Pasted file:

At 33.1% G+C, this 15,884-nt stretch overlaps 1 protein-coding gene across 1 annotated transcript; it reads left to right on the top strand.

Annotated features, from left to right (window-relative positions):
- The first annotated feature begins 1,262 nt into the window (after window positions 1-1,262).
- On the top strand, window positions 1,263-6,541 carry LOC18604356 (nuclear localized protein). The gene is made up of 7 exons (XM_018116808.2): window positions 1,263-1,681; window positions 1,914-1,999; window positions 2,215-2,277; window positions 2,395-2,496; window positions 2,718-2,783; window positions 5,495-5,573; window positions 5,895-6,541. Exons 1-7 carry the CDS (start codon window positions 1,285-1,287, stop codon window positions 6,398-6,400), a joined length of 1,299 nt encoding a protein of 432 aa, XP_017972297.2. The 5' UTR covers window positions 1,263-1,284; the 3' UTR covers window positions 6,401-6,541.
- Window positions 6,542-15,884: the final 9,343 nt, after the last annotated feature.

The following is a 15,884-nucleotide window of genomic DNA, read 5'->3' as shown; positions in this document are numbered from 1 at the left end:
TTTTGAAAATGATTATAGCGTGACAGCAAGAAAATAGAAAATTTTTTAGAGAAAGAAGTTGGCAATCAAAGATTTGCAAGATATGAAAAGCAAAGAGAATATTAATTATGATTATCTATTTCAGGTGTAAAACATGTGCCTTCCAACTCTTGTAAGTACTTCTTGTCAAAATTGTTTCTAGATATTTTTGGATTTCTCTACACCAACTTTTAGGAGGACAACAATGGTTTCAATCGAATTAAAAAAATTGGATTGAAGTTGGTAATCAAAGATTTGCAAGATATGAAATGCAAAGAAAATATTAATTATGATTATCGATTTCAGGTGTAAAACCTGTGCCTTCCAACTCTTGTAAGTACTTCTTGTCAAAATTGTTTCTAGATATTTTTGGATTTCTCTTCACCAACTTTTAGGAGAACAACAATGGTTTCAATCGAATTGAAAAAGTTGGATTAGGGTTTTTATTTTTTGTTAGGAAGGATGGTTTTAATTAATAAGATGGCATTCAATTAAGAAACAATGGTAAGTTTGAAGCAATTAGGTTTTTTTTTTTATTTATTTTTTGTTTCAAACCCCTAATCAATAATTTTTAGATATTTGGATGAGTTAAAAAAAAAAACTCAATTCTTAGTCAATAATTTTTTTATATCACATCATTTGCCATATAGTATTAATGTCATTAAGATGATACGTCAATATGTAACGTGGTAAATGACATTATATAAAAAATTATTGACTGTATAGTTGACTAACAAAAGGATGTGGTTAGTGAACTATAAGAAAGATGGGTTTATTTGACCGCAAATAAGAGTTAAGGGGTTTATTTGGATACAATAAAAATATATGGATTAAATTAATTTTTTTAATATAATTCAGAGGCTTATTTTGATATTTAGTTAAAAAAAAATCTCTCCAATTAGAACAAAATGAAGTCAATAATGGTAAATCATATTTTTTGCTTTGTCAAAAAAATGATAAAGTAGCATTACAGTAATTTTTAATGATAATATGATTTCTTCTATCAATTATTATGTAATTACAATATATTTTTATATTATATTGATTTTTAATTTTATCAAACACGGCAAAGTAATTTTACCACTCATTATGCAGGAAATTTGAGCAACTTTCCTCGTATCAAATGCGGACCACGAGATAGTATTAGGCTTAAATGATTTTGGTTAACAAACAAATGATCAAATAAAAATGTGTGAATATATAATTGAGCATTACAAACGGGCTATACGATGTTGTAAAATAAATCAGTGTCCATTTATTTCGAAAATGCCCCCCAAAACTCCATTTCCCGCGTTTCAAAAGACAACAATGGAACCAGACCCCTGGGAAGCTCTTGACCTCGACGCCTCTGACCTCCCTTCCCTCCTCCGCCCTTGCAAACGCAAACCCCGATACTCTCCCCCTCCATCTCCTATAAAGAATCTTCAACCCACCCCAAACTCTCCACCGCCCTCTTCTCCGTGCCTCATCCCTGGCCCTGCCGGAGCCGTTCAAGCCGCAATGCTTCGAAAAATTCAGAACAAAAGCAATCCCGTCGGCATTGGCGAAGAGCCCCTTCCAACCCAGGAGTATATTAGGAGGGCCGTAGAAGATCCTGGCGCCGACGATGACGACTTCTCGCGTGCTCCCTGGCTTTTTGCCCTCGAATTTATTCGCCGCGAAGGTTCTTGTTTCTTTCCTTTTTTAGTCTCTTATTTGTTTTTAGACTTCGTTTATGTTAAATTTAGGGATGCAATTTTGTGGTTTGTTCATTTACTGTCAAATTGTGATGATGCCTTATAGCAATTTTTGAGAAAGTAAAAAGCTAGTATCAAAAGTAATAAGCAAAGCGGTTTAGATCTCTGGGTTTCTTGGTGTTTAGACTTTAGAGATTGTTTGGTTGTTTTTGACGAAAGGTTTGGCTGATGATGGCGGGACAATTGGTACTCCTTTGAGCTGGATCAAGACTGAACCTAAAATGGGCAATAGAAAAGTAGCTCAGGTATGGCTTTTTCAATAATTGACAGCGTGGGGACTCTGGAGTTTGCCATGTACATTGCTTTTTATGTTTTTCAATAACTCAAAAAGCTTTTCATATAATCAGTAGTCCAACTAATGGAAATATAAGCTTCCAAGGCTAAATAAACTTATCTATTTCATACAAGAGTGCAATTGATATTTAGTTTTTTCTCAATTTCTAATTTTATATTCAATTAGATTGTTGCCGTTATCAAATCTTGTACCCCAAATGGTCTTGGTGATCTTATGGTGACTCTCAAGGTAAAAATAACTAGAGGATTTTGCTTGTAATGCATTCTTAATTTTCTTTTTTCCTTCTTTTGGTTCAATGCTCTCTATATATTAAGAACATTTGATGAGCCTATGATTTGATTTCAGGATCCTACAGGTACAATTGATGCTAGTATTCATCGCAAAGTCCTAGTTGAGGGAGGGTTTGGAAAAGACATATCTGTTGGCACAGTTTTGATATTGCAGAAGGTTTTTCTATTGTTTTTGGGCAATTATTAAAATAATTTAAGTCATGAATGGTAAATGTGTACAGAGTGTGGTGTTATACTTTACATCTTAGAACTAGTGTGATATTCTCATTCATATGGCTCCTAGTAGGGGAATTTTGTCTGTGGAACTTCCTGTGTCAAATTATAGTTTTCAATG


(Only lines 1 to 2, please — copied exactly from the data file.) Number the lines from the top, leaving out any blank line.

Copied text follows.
At 33.1% G+C, this 15,884-nt stretch overlaps 1 protein-coding gene across 1 annotated transcript; it reads left to right on the top strand.

Annotated features, from left to right (window-relative positions):